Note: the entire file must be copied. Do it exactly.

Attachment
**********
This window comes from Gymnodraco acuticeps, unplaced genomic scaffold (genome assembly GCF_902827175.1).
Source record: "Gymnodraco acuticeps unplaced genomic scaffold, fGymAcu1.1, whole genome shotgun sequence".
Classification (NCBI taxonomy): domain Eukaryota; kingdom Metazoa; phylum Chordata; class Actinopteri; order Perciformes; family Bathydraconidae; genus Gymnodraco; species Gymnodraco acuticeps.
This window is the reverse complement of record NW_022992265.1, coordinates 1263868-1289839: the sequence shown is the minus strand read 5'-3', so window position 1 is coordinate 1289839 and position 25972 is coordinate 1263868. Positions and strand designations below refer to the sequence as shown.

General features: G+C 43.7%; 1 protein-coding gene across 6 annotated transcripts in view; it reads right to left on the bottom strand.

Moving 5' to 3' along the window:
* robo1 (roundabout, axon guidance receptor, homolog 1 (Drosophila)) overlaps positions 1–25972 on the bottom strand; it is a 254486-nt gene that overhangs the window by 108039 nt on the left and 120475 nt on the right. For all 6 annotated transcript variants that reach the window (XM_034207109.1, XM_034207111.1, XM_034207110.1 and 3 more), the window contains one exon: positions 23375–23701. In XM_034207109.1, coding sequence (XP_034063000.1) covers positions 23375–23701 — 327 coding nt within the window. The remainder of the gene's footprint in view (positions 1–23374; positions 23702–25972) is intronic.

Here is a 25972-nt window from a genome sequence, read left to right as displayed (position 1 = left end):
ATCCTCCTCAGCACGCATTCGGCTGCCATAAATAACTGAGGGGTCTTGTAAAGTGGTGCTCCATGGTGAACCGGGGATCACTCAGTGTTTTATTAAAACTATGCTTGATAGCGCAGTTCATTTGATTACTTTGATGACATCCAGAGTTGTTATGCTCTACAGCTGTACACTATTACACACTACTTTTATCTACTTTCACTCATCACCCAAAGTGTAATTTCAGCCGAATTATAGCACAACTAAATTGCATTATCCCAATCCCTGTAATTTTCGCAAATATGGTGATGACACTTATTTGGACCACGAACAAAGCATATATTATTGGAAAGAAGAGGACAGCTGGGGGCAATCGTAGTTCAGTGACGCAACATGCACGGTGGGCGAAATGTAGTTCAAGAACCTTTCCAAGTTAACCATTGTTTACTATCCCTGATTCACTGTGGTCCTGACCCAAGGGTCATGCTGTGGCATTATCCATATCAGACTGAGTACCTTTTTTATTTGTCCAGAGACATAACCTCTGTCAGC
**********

This window comes from Gymnodraco acuticeps, unplaced genomic scaffold (genome assembly GCF_902827175.1).
Source record: "Gymnodraco acuticeps unplaced genomic scaffold, fGymAcu1.1, whole genome shotgun sequence".
Classification (NCBI taxonomy): domain Eukaryota; kingdom Metazoa; phylum Chordata; class Actinopteri; order Perciformes; family Bathydraconidae; genus Gymnodraco; species Gymnodraco acuticeps.
This window is the reverse complement of record NW_022992265.1, coordinates 1263868-1289839: the sequence shown is the minus strand read 5'-3', so window position 1 is coordinate 1289839 and position 25972 is coordinate 1263868. Positions and strand designations below refer to the sequence as shown.

General features: G+C 43.7%; 1 protein-coding gene across 6 annotated transcripts in view; it reads right to left on the bottom strand.

Moving 5' to 3' along the window:
* robo1 (roundabout, axon guidance receptor, homolog 1 (Drosophila)) overlaps positions 1–25972 on the bottom strand; it is a 254486-nt gene that overhangs the window by 108039 nt on the left and 120475 nt on the right. For all 6 annotated transcript variants that reach the window (XM_034207109.1, XM_034207111.1, XM_034207110.1 and 3 more), the window contains one exon: positions 23375–23701. In XM_034207109.1, coding sequence (XP_034063000.1) covers positions 23375–23701 — 327 coding nt within the window. The remainder of the gene's footprint in view (positions 1–23374; positions 23702–25972) is intronic.

Here is a 25972-nt window from a genome sequence, read left to right as displayed (position 1 = left end):
ATCCTCCTCAGCACGCATTCGGCTGCCATAAATAACTGAGGGGTCTTGTAAAGTGGTGCTCCATGGTGAACCGGGGATCACTCAGTGTTTTATTAAAACTATGCTTGATAGCGCAGTTCATTTGATTACTTTGATGACATCCAGAGTTGTTATGCTCTACAGCTGTACACTATTACACACTACTTTTATCTACTTTCACTCATCACCCAAAGTGTAATTTCAGCCGAATTATAGCACAACTAAATTGCATTATCCCAATCCCTGTAATTTTCGCAAATATGGTGATGACACTTATTTGGACCACGAACAAAGCATATATTATTGGAAAGAAGAGGACAGCTGGGGGCAATCGTAGTTCAGTGACGCAACATGCACGGTGGGCGAAATGTAGTTCAAGAACCTTTCCAAGTTAACCATTGTTTACTATCCCTGATTCACTGTGGTCCTGACCCAAGGGTCATGCTGTGGCATTATCCATATCAGACTGAGTACCTTTTTTATTTGTCCAGAGACATAACCTCTGTCAGC